MCCC has been working with several CBOs and the Montgomery County Departments of Environmental Protection (DEP) and Health and Human Services (HHS) for the last two years developing the Community Justice Academy, now called the Climate Justice Co-Creation Initiative (CJCI). CJCI partners came together following the completion of the County’s Climate Action Plan (CAP), which they criticized in an open letter for not pursuing an equitable community engagement process and giving insufficient attention to under-resourced community members most impacted by climate hazards.

Shortly thereafter, CJCI partners and individual community members began working with a third-party facilitator to proactively seek the perspectives, priorities, and leadership of frontline community members to drive the identification of the root problems they face and develop comprehensive solutions for racial equity, health, high quality of life, and inclusive climate resilience.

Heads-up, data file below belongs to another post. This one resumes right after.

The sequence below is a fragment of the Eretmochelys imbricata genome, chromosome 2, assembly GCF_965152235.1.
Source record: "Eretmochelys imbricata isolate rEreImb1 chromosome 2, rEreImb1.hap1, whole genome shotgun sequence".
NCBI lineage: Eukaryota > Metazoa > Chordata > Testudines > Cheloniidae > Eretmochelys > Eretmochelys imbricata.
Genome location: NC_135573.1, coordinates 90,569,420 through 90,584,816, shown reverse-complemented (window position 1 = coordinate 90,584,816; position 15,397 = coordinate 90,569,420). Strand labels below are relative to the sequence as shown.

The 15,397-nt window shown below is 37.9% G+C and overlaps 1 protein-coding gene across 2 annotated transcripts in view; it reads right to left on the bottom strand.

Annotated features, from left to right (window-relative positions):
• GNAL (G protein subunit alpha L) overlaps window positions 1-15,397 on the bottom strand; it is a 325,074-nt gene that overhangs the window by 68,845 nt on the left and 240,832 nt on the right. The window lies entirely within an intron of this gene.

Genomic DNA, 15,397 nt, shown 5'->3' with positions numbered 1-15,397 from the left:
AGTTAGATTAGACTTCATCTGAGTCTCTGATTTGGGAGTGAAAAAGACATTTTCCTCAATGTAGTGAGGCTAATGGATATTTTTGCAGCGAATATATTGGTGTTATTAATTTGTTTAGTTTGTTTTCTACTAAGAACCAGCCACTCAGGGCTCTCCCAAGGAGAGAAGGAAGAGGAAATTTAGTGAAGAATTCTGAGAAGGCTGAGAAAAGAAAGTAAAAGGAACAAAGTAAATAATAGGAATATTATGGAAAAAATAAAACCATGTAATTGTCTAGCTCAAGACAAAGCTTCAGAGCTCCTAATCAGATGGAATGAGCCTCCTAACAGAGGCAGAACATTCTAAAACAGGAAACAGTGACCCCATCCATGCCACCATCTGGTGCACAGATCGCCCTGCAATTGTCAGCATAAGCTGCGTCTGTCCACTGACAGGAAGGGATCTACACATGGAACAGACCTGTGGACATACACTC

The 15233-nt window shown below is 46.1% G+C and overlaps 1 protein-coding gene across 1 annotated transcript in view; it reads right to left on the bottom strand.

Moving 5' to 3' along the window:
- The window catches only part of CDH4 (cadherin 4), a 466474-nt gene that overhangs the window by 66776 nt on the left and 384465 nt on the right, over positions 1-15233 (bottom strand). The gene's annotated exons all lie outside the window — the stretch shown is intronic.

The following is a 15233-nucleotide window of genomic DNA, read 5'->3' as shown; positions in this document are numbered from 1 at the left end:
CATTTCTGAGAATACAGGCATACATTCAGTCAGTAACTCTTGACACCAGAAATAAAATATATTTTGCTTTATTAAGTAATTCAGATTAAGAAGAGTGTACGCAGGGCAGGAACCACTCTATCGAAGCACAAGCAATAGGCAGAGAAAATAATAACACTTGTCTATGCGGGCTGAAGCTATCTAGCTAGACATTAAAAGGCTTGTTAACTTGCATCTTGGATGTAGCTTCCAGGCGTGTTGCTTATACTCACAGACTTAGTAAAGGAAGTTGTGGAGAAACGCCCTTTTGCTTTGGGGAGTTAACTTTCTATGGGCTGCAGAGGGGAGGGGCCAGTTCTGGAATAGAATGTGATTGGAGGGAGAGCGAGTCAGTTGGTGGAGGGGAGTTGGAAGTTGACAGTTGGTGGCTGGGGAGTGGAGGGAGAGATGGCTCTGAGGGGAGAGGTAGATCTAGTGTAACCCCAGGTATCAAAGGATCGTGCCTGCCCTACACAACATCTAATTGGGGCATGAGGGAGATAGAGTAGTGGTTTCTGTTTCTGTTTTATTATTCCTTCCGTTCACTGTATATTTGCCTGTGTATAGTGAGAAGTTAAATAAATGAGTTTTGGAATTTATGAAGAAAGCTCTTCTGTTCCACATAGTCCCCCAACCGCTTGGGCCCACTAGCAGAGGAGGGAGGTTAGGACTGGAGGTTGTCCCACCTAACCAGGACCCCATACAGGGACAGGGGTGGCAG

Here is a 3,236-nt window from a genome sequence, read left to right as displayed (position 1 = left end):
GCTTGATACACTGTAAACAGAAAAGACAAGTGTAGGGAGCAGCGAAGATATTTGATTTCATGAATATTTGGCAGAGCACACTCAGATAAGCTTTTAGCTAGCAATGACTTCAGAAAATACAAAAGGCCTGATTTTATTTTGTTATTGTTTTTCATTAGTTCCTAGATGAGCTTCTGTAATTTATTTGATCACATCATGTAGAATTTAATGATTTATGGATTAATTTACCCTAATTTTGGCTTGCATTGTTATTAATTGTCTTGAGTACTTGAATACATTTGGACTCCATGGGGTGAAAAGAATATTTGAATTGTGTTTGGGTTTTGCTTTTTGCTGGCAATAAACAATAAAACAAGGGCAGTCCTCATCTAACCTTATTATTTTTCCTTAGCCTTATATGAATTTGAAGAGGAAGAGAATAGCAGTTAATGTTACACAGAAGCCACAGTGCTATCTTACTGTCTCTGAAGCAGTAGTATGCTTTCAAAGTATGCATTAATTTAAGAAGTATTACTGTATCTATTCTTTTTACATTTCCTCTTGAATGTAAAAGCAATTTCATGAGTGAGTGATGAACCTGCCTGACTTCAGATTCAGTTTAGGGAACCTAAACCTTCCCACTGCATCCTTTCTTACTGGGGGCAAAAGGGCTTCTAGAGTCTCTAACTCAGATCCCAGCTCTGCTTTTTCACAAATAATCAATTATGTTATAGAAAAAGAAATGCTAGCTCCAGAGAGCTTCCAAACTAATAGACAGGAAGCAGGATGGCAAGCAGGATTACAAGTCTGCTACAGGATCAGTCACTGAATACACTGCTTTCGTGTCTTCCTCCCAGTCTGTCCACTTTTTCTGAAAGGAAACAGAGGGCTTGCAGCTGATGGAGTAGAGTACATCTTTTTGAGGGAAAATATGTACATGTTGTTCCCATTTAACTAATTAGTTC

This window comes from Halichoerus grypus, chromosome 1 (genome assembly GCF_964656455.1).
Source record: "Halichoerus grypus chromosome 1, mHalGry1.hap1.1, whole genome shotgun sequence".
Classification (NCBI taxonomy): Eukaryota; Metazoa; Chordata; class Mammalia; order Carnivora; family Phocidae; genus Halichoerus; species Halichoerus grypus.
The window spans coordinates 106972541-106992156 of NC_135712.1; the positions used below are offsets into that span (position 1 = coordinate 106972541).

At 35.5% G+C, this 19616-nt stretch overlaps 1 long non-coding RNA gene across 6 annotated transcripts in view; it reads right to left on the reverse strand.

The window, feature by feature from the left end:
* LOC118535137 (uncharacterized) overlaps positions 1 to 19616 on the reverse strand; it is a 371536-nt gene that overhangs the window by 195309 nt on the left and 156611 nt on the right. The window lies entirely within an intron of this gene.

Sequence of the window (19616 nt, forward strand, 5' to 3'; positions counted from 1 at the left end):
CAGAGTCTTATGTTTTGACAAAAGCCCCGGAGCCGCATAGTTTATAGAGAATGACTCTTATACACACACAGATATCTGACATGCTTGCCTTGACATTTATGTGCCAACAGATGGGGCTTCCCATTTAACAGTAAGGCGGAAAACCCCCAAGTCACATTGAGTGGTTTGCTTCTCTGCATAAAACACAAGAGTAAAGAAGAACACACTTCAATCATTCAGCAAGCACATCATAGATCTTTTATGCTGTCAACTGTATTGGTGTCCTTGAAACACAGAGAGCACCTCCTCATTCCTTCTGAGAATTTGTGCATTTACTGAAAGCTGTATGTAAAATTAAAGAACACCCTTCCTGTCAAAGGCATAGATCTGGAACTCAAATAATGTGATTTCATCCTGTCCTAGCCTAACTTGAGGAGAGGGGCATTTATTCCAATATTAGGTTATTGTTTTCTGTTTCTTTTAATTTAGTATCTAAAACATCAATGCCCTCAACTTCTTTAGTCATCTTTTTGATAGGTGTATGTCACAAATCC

Utilizing as its guiding framework the Spectrum of Community Engagement to Ownership developed by Facilitating Power, CJCI partners seek to create new norms, attitudes, practices, and processes so that impacted communities are adequately supported and positioned to co-define the problems affecting them and co-design solutions for long-term viability. CJCI partners’ goal is to shift power so that it flows equitably between local government and frontline communities to advance climate justice solutions that directly impact their lives, and to help move the County toward community-driven collaborative governance.